U.K. to back severe Iran sanctions in wake of embassy attack
Foreign Secretary William Hague says measure prompted by Iran's nuclear program, not by a recent raid of protesters on the British embassy in Tehran.
Britain will call for stronger economic sanctions on Iran at a meeting of European
Union foreign ministers in Brussels on Thursday following the storming of its embassy in Tehran, U.K. Foreign Secretary William Hague said on Thursday.
Hague's comments came after British diplomatic sources indicated on Wednesday that the U.K. will support an embargo on Iranian oil imports following the deterioration of relations between the two countries.
Speaking to BBC radio from Brussels on Thursday, Hague said that he "will be advocating an intensification of economic sanctions on Iran, particularly to increase the isolation of the Iranian financial sector."
"I stress that the measures I hope we will agree today are related to the Iranian nuclear program, these are not measures in reaction to what has happened to our embassy," he added.
Britain shut Iran's embassy in London and expelled its entire staff on Wednesday, saying the storming of the British mission in Tehran on Tuesday could not have taken place without consent from Iranian authorities.
"Our bigger, long-term concern is the Iranian nuclear program, the danger that poses to the peace of the Middle East and the wider world ... and it is for that reason that we will agree, I hope, today to intensify European Union sanctions on Iran," Hague said.
EU foreign ministers meet in Brussels later on Thursday to map out Europe's response to a report by the International Atomic Energy Agency in recent weeks that suggested Iran has worked on designing an atom bomb.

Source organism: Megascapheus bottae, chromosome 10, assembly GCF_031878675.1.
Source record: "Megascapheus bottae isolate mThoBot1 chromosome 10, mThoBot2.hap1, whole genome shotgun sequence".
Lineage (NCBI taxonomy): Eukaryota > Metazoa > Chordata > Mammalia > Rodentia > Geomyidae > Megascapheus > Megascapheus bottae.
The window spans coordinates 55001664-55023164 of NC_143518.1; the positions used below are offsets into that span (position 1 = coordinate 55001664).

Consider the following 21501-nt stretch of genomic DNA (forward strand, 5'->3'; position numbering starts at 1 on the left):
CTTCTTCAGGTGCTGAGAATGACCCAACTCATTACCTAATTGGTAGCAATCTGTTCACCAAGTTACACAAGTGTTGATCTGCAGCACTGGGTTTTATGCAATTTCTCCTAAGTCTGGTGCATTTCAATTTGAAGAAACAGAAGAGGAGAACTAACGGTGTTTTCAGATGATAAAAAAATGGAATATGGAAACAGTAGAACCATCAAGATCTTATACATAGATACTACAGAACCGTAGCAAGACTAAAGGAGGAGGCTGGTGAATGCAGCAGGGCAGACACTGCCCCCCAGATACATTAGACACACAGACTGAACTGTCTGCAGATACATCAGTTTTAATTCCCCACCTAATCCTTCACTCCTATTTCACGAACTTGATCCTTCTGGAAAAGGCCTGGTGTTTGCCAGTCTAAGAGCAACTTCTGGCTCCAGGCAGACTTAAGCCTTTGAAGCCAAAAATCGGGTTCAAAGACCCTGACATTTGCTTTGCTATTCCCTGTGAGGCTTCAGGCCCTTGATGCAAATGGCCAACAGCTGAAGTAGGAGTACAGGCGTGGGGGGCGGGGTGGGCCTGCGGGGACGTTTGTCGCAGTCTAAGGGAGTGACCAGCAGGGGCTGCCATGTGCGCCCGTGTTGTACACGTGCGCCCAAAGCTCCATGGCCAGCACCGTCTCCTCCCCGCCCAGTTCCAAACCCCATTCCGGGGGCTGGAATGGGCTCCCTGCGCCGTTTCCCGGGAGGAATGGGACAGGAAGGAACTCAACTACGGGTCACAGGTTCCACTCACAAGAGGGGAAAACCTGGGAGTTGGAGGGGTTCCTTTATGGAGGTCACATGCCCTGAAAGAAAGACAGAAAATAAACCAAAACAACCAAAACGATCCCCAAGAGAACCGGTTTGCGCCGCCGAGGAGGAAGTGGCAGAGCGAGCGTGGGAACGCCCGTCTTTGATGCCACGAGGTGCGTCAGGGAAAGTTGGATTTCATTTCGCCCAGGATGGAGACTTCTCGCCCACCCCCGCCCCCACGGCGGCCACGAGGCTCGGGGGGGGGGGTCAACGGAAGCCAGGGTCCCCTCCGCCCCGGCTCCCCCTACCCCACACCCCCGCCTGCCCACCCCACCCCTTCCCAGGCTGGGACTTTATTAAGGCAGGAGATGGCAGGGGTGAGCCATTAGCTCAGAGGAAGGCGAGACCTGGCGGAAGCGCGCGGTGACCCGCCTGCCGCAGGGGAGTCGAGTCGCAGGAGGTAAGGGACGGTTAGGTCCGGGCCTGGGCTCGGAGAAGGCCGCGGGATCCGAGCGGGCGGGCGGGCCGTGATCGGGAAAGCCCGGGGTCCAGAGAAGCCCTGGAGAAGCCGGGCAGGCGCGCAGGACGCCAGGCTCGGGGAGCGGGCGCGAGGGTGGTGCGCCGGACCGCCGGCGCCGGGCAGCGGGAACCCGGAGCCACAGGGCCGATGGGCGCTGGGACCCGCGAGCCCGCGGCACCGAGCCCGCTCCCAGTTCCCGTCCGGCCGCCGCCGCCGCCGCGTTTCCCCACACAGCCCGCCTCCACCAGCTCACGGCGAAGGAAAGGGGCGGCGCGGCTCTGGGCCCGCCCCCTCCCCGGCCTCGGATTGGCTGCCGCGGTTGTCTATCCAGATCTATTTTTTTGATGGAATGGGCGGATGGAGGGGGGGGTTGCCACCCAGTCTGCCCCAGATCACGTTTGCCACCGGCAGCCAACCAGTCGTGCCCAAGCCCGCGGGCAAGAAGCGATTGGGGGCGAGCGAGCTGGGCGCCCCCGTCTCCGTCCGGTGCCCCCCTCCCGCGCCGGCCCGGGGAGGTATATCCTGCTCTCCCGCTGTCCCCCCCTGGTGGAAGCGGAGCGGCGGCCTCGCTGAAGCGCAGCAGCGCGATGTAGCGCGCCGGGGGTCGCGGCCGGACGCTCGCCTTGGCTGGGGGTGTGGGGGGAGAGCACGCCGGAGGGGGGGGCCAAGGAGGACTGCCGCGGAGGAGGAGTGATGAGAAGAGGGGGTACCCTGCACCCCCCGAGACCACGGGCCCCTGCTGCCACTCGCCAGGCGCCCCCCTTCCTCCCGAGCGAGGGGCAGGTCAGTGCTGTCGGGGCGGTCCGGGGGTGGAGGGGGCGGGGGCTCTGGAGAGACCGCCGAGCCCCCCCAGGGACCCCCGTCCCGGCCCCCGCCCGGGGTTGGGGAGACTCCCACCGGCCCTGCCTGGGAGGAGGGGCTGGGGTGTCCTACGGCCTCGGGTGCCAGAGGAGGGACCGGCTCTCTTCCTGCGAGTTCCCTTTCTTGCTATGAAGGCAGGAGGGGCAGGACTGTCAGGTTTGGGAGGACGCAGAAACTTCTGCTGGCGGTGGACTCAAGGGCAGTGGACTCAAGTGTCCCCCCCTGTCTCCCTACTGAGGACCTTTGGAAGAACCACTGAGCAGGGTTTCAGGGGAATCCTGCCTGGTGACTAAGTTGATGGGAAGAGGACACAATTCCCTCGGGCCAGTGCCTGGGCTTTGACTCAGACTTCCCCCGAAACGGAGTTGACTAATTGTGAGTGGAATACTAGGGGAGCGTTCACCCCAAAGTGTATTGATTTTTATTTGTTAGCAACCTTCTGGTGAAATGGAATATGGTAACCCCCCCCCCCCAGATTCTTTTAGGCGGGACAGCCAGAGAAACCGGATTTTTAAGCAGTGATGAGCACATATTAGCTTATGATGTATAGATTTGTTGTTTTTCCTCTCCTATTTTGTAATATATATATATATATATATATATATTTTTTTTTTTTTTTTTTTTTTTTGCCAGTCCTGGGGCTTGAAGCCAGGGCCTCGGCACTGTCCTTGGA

Meanwhile, German Foreign Minister Guido Westerwelle has recalled the country's ambassador to Iran, the Foreign Ministry in Berlin announced Wednesday
France recalled its ambassador to Tehran for "consultations" on Wednesday as well. Foreign Ministry spokesman Bernard Valero said in a statement that the ambassador, Bruno Foucher, had been recalled over Iran's "flagrant and unacceptable" violation of the Vienna Convention.
Moreover, Italy's foreign minister also announced Wednesday that his country is considering closing its embassy in Tehran.
The attacks followed the rapid approval by Iran's Guardian Council of a parliamentary bill compelling the government to expel the British ambassador in retaliation for the sanctions, and warnings from a lawmaker that angry Iranians could storm the British embassy as they did to the U.S. mission in 1979.
The top U.S. military officer told Reuters on Wednesday he did not know whether Israel would alert the United States ahead of time if it decided to take military action against Iran.
General Martin Dempsey, the chairman of the Joint Chiefs of Staff, also acknowledged differences in perspective between the United States and Israel over the best way to handle Iran and its nuclear program.